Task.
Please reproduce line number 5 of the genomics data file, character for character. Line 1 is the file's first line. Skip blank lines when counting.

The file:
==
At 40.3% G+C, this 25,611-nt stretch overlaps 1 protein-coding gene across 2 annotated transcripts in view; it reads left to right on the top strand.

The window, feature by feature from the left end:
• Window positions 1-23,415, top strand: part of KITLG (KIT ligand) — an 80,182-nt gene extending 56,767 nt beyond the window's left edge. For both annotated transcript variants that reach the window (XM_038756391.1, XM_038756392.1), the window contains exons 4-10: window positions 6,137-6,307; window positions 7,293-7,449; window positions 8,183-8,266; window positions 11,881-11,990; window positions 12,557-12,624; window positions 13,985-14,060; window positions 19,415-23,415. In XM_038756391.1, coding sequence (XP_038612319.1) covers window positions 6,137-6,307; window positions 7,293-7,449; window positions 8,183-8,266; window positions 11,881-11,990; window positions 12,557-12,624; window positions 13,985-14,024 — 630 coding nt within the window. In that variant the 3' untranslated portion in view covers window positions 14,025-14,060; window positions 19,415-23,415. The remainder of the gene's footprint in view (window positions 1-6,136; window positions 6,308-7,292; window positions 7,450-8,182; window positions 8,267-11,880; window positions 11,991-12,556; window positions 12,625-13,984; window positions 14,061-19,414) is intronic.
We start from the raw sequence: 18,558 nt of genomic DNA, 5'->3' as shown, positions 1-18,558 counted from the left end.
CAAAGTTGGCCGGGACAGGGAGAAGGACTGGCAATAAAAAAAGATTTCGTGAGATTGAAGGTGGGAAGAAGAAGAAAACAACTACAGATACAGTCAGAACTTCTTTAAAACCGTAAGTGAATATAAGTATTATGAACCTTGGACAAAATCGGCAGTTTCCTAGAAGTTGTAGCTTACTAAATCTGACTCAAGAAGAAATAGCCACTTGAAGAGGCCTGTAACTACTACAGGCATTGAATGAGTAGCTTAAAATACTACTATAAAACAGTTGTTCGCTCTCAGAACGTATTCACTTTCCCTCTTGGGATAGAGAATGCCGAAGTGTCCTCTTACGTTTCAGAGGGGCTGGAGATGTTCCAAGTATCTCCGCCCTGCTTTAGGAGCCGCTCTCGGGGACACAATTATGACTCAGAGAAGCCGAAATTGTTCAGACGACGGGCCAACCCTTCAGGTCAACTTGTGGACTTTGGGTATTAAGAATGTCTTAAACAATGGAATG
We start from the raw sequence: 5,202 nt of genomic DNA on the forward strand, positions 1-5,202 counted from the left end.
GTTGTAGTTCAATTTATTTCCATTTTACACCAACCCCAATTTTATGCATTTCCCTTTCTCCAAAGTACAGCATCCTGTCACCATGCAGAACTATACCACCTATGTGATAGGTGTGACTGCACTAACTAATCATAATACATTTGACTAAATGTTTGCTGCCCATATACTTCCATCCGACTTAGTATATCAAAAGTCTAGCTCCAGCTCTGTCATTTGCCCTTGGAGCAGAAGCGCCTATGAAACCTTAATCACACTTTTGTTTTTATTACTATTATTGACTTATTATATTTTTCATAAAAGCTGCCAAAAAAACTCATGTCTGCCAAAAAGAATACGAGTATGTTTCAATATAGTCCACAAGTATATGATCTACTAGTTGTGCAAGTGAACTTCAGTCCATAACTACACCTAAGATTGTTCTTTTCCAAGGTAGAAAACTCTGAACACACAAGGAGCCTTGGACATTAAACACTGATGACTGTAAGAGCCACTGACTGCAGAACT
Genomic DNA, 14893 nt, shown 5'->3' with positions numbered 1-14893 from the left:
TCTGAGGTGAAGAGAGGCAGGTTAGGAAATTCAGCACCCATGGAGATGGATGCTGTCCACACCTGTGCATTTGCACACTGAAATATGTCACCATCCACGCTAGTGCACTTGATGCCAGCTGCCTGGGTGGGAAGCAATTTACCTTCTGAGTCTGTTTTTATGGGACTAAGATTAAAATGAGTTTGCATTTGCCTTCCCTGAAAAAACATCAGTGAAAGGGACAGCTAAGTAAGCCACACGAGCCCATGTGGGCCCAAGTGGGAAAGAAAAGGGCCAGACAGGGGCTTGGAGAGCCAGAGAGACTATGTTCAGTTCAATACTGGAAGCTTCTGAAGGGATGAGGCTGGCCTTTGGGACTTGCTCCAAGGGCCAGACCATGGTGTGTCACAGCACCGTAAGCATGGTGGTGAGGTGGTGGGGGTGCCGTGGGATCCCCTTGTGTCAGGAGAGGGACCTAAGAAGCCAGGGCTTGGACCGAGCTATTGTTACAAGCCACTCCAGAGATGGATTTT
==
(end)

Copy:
CAAAGTTGGCCGGGACAGGGAGAAGGACTGGCAATAAAAAAAGATTTCGTGAGATTGAAGGTGGGAAGAAGAAGAAAACAACTACAGATACAGTCAGAACTTCTTTAAAACCGTAAGTGAATATAAGTATTATGAACCTTGGACAAAATCGGCAGTTTCCTAGAAGTTGTAGCTTACTAAATCTGACTCAAGAAGAAATAGCCACTTGAAGAGGCCTGTAACTACTACAGGCATTGAATGAGTAGCTTAAAATACTACTATAAAACAGTTGTTCGCTCTCAGAACGTATTCACTTTCCCTCTTGGGATAGAGAATGCCGAAGTGTCCTCTTACGTTTCAGAGGGGCTGGAGATGTTCCAAGTATCTCCGCCCTGCTTTAGGAGCCGCTCTCGGGGACACAATTATGACTCAGAGAAGCCGAAATTGTTCAGACGACGGGCCAACCCTTCAGGTCAACTTGTGGACTTTGGGTATTAAGAATGTCTTAAACAATGGAATG